Friday Evening: Saturday Nights & Sunday Mornings

This is a very old article. It has been imported from older blogging software, and the formatting, images, etc may have been lost. Some links may be broken. Some of the information may no longer be correct. Opinions expressed in this article may no longer be held.

OK, so Amazon kindly delivered my copy of Counting CrowsSaturday Nights & Sunday Mornings this morning. I’ve made a point of not listening to any of the new songs that have been floating around the Internet, except Cowboys which Lisa sent to me ages ago. I waited until I finished work this afternoon and am currently listening to the album — I thought I owed it to the boys to listen the whole work so I can judge it as a whole.

Firstly I agree with what’s been said on the newsgroup that this definitely feels like it could be a last ever album. It’s got very much of a retrospective feel to it.

As if to illustrate that, 1492 was of course an off-cut from their previous album. I’ve never been quite sure why they cut it — it was a great song, and would have fit in very nicely with the overall feel of Hard Candy. It’s still a great song though, and I’m glad it’s finally seen the light of day.

Hanging Tree has lovely production. The Crows’ lyrics are never happy, but this song manages to have an uplifting sound to it, and is reminiscent of Accidentally in Love from the Shrek 2 soundtrack.

Los Angeles is another old Hard Candy reject. It would never have worked on that album, so I’m again happy that a place has been found for it. Co-written by Ryan Adams and The Gigolo Aunts’ Dave Gibbs, the song has an anthemic, sing-along feel to it. It evokes many of Adam’s lyrical motifs: the pressure of fame, American cities (especially San Francisco) and sleep.

Rescued from the cutting room floor of the Recovering the Satellites studio floor was Sundays. OK, so it was re-recorded for this album really. And given a New Frontier-style intro. It’s a solid song. Though perhaps it doesn’t seem to quite gel with the rest of the Saturday Nights songs, which have more of a rocky feel, it would be even more out of place on Sunday Mornings, despite the name.

Insignificant starts off as an average-to-middling-quality song, but has a wonderful, flowing guitar solo. Parts of it seem to have an underlying George Harrison-style Indian-influenced texture.

Cowboys is a song of great contrasts: sparse choruses followed by rich instrumentals. It’s one of the examples of self-reference on this album, including the line “anyone but you” in its chorus which is used as a track title on the second half of the album. Lots of Duritz’ standard lyrical themes come up, including satellites, sleep, cowboys (of course) and mentions of “Saturday” and “Sunday”, which seems to be a new motif especially for this album.

Another fairly old unreleased song, first heard on their 2003 tour is Washington Square, the beginning of the more laid-back Sunday Mornings part of the album. Wonderful harmonica and piano from Charlie Gillingham in this. The title evokes the lyrics of August and Everything After, the song whose words are scrawled on the front of the band’s first album while being strangely absent from its track listing.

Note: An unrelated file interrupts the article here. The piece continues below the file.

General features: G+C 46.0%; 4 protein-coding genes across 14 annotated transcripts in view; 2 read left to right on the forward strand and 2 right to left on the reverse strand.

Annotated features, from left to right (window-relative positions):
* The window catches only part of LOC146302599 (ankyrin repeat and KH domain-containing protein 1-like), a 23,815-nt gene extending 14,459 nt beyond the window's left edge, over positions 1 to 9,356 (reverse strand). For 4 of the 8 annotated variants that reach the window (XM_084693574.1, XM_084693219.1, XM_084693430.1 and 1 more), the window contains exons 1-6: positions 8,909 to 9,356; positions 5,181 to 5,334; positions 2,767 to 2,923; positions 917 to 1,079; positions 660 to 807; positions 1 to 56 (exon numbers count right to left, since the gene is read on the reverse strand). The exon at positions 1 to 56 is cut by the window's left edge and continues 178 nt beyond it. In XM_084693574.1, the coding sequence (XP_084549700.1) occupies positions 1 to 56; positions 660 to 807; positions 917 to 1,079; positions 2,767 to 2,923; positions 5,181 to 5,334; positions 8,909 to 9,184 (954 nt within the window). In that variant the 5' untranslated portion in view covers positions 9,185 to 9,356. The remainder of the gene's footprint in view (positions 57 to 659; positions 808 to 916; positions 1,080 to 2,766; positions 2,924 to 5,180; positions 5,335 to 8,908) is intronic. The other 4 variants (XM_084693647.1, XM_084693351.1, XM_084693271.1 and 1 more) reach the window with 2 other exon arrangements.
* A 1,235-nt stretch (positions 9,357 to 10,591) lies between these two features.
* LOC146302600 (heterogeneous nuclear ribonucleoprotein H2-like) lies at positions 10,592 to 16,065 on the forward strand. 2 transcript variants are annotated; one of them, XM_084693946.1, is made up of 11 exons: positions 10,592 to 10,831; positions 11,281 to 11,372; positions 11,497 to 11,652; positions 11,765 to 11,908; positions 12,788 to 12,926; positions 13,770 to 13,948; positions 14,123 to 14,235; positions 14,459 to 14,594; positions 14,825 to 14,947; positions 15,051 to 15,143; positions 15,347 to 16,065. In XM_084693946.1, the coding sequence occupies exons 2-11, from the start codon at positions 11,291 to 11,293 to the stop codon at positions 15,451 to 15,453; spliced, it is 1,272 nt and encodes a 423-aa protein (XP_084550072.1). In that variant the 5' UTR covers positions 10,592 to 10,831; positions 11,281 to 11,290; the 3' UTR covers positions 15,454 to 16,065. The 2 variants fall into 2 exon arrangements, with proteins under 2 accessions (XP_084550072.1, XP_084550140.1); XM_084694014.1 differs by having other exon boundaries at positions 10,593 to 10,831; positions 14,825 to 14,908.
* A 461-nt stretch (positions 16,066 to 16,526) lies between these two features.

On Almost Any Sunday Morning name checks “Sunday” again, and “grey” (of course Adam’s favourite colour), continuing the self-referential theme of the album. Lots of superb harmonica again.

When I Dream of Michelangelo seems like it’s almost Adam’s attempt to rethink Angels of the Silences as a beautiful ballad. And it works well. From Angels:

I dream of Michelangelo when I’m lying in my bed
Little angels hang above my head and read me like an open book

And from Michelangelo:

And I dream of Michelangelo when I’m lying in my bed
I see God upon the ceiling, I see angels overhead

Another song that seems to have a Beatles-influenced sound is Anyone But You.

You Can’t Count on Me is a stand-out track on this part of this album. It’s strongly melody-driven. If it wasn’t for the uninspiring (note: “uninspiring”, not “uninspired”!) lyrics it would make perfect film soundtrack fodder.

Le Ballet D’Or begins very cut-back instrumentally, but as the song progresses, we see the sound becoming richer. Although it works well, part of me would like to hear what it would sound like as a simple Walkaways-style acoustic guitar plus vocals track.

It’s almost a rule that every Crows album has a single piano-driven ballad. On a Tuesday in Amsterdam Long Ago is that track.

Come Around was written and performed live during the 2003 Hard Candy tour. Stylistically this song belongs as much to Saturday Nights as it does to Sunday Mornings; perhaps it’s the beginning of a Sunday Afternoons section. It’s a nice way to finish the album off.

Except that’s not really the end of the album, is it? Continuing Sunday Afternoons we have Baby I’m a Big Star Now, the song which is the subject of a bet Adam made many years ago. Somebody bet him he couldn’t include the same song on four different releases and have me buy every one of them. This song is on the This Desert Life LP, disc two of the Hanginaround EP, the Films About Ghosts best-of album and now this album too. Despite that, I don’t feel ripped off — if there was any song I had to buy four times, I would want it to be this one.

The album as a whole has a handful of older tracks, and plenty of songs with lyrics which hark back to old favourites.

It was interesting to see ex-a.m.c-c regular Ehud Lazin thanked in the liner notes.